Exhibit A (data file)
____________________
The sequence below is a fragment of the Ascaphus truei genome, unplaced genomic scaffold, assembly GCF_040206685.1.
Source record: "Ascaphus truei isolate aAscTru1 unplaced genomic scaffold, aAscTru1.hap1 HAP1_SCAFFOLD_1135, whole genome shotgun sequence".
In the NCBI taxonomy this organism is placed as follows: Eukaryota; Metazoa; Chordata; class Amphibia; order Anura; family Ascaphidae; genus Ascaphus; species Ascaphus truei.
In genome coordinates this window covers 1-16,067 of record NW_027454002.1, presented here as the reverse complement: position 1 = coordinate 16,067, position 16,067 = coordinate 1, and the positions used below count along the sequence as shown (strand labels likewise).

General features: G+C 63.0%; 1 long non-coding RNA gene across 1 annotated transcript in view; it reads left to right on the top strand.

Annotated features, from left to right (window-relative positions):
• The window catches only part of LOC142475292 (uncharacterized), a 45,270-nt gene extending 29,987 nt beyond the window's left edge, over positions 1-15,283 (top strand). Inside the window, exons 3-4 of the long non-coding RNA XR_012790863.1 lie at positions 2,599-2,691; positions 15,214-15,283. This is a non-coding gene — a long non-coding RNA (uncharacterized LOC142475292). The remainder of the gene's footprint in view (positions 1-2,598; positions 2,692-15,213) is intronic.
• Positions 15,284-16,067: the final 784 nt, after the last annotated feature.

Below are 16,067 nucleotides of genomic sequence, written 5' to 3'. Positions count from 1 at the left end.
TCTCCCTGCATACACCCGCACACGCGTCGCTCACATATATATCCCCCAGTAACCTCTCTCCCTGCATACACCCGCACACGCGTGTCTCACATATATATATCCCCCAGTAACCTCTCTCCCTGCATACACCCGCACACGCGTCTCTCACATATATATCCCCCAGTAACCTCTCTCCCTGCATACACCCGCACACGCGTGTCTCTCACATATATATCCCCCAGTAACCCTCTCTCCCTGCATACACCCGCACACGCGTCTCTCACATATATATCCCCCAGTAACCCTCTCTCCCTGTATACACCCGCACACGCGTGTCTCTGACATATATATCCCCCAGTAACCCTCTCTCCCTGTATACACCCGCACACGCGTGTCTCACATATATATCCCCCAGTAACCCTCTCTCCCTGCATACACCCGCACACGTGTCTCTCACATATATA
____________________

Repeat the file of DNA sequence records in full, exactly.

The sequence below is a fragment of the Ascaphus truei genome, unplaced genomic scaffold, assembly GCF_040206685.1.
Source record: "Ascaphus truei isolate aAscTru1 unplaced genomic scaffold, aAscTru1.hap1 HAP1_SCAFFOLD_1135, whole genome shotgun sequence".
In the NCBI taxonomy this organism is placed as follows: Eukaryota; Metazoa; Chordata; class Amphibia; order Anura; family Ascaphidae; genus Ascaphus; species Ascaphus truei.
In genome coordinates this window covers 1-16,067 of record NW_027454002.1, presented here as the reverse complement: position 1 = coordinate 16,067, position 16,067 = coordinate 1, and the positions used below count along the sequence as shown (strand labels likewise).

General features: G+C 63.0%; 1 long non-coding RNA gene across 1 annotated transcript in view; it reads left to right on the top strand.

Annotated features, from left to right (window-relative positions):
• The window catches only part of LOC142475292 (uncharacterized), a 45,270-nt gene extending 29,987 nt beyond the window's left edge, over positions 1-15,283 (top strand). Inside the window, exons 3-4 of the long non-coding RNA XR_012790863.1 lie at positions 2,599-2,691; positions 15,214-15,283. This is a non-coding gene — a long non-coding RNA (uncharacterized LOC142475292). The remainder of the gene's footprint in view (positions 1-2,598; positions 2,692-15,213) is intronic.
• Positions 15,284-16,067: the final 784 nt, after the last annotated feature.

Below are 16,067 nucleotides of genomic sequence, written 5' to 3'. Positions count from 1 at the left end.
TCTCCCTGCATACACCCGCACACGCGTCGCTCACATATATATCCCCCAGTAACCTCTCTCCCTGCATACACCCGCACACGCGTGTCTCACATATATATATCCCCCAGTAACCTCTCTCCCTGCATACACCCGCACACGCGTCTCTCACATATATATCCCCCAGTAACCTCTCTCCCTGCATACACCCGCACACGCGTGTCTCTCACATATATATCCCCCAGTAACCCTCTCTCCCTGCATACACCCGCACACGCGTCTCTCACATATATATCCCCCAGTAACCCTCTCTCCCTGTATACACCCGCACACGCGTGTCTCTGACATATATATCCCCCAGTAACCCTCTCTCCCTGTATACACCCGCACACGCGTGTCTCACATATATATCCCCCAGTAACCCTCTCTCCCTGCATACACCCGCACACGTGTCTCTCACATATATA